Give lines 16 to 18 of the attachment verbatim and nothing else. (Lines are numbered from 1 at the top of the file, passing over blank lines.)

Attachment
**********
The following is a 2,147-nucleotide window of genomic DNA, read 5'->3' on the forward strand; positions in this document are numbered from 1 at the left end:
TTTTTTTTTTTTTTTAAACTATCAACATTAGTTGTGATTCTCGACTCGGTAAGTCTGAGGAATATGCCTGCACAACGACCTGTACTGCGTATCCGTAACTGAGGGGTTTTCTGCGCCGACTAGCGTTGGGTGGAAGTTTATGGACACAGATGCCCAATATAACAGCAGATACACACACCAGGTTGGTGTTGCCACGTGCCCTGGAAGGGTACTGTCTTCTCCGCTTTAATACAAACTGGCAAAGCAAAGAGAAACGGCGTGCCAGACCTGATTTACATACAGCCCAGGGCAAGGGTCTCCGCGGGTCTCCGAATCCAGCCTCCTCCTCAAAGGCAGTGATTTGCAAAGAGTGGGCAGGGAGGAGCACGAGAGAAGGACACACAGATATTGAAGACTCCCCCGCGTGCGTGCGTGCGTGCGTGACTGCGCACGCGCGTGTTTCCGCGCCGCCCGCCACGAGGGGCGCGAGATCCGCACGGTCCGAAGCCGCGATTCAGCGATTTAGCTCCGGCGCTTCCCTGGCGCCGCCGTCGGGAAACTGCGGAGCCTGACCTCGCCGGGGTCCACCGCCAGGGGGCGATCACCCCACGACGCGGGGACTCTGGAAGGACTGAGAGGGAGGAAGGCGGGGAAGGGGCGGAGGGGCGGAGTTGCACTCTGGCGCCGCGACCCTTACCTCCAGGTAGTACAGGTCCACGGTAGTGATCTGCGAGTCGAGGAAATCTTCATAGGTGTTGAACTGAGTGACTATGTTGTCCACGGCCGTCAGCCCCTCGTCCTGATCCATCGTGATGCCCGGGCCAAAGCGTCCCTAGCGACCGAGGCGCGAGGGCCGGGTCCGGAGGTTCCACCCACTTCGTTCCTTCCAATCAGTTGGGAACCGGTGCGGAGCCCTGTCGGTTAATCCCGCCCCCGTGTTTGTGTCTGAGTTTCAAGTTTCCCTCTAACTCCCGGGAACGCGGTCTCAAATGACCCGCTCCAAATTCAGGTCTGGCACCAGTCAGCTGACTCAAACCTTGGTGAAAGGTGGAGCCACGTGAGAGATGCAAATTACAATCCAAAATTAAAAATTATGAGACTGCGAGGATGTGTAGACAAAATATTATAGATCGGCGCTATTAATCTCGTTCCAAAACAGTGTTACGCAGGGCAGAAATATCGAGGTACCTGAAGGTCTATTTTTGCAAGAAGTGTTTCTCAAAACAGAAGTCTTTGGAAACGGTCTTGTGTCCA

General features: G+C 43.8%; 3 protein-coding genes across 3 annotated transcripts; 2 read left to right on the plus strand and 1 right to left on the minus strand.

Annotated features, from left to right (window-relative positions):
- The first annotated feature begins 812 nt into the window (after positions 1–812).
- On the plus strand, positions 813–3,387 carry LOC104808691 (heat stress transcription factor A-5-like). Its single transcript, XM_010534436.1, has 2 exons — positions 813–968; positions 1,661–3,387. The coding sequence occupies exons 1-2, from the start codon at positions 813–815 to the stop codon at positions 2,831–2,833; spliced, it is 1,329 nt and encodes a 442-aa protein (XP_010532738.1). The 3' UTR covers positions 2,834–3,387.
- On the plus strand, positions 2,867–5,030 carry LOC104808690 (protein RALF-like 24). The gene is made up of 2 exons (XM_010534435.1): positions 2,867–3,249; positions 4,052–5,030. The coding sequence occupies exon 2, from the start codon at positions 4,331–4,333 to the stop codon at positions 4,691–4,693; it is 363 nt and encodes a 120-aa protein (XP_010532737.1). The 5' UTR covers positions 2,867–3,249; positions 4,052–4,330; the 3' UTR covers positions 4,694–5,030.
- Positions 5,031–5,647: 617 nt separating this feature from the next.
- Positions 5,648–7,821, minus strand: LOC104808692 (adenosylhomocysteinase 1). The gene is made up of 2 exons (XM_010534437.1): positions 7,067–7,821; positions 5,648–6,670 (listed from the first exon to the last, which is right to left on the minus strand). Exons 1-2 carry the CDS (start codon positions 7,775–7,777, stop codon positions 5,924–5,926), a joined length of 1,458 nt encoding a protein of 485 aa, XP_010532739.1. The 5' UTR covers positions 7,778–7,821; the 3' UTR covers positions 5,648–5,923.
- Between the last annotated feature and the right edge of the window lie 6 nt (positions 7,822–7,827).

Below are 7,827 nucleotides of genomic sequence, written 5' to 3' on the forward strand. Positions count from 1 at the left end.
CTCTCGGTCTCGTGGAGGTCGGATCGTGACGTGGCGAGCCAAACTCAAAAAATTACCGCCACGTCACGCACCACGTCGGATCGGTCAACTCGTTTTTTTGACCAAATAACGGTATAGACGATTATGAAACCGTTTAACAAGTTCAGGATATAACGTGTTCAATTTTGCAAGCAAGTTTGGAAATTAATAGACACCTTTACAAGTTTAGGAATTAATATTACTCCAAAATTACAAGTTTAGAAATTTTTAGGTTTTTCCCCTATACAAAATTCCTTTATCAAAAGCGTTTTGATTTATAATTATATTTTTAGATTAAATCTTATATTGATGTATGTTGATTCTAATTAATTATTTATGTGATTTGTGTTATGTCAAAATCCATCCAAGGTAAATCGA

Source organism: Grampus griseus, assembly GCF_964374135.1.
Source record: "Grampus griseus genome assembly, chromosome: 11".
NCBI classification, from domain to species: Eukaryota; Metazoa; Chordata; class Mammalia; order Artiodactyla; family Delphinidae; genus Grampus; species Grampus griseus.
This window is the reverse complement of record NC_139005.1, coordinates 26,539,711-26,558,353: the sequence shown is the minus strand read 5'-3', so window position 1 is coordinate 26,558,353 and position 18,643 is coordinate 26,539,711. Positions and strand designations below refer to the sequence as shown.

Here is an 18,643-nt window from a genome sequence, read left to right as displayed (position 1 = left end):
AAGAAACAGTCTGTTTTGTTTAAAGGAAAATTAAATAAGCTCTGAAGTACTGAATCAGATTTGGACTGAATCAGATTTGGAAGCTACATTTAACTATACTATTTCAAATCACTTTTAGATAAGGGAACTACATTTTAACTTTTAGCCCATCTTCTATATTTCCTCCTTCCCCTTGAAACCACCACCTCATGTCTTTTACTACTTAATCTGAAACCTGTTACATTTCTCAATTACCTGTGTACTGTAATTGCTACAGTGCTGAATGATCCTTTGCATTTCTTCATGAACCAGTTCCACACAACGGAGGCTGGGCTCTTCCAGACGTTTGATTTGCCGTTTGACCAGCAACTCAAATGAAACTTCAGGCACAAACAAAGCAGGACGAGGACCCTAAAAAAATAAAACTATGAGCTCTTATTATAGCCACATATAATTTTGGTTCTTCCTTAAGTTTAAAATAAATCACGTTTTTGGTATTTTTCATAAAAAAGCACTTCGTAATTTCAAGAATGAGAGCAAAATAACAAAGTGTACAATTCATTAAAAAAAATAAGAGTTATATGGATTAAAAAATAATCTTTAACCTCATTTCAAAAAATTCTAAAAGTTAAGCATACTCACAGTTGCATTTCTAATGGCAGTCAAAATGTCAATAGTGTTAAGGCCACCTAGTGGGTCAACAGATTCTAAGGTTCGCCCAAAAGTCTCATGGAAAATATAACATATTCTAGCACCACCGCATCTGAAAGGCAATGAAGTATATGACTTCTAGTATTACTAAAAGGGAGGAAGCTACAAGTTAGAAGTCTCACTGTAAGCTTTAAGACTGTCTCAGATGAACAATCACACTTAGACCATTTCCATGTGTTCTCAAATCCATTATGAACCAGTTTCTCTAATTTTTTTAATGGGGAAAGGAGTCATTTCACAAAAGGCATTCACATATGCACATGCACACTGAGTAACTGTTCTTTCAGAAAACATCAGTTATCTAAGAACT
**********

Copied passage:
This window is the reverse complement of record NC_139005.1, coordinates 26,539,711-26,558,353: the sequence shown is the minus strand read 5'-3', so window position 1 is coordinate 26,558,353 and position 18,643 is coordinate 26,539,711. Positions and strand designations below refer to the sequence as shown.

Here is an 18,643-nt window from a genome sequence, read left to right as displayed (position 1 = left end):
AAGAAACAGTCTGTTTTGTTTAAAGGAAAATTAAATAAGCTCTGAAGTACTGAATCAGATTTGGACTGAATCAGATTTGGAAGCTACATTTAACTATACTATTTCAAATCACTTTTAGATAAGGGAACTACATTTTAACTTTTAGCCCATCTTCTATATTTCCTCCTTCCCCTTGAAACCACCACCTCATGTCTTTTACTACTTAATCTGAAACCTGTTACATTTCTCAATTACCTGTGTACTGTAATTGCTACAGTGCTGAATGATCCTTTGCATTTCTTCATGAACCAGTTCCACACAACGGAGGCTGGGCTCTTCCAGACGTTTGATTTGCCGTTTGACCAGCAACTCAAATGAAACTTCAGGCACAAACAAAGCAGGACGAGGACCCTAAAAAAATAAAACTATGAGCTCTTATTATAGCCACATATAATTTTGGTTCTTCCTTAAGTTTAAAATAAATCACGTTTTTGGTATTTTTCATAAAAAAGCACTTCGTAATTTCAAGAATGAGAGCAAAATAACAAAGTGTACAATTCATTAAAAAAAATAAGAGTTATATGGATTAAAAAATAATCTTTAACCTCATTTCAAAAAATTCTAAAAGTTAAGCATACTCACAGTTGCATTTCTAATGGCAGTCAAAATGTCAATAGTGTTAAGGCCACCTAGTGGGTCAACAGATTCTAAGGTTCGCCCAAAAGTCTCATGGAAAATATAACATATTCTAGCACCACCGCATCTGAAAGGCAATGAAGTATATGACTTCTAGTATTACTAAAAGGGAGGAAGCTACAAGTTAGAAGTCTCACTGTAAGCTTTAAGACTGTCTCAGATGAACAATCACACTTAGACCATTTCCATGTGTTCTCAAATCCATTATGAACCAGTTTCTCTAATTTTTTTAATGGGGAAAGGAGTCATTTCACAAAAGGCATTCACATATGCACATGCACACTGAGTAACTGTTCTTTCAGAAAACATCAGTTATCTAAGAACT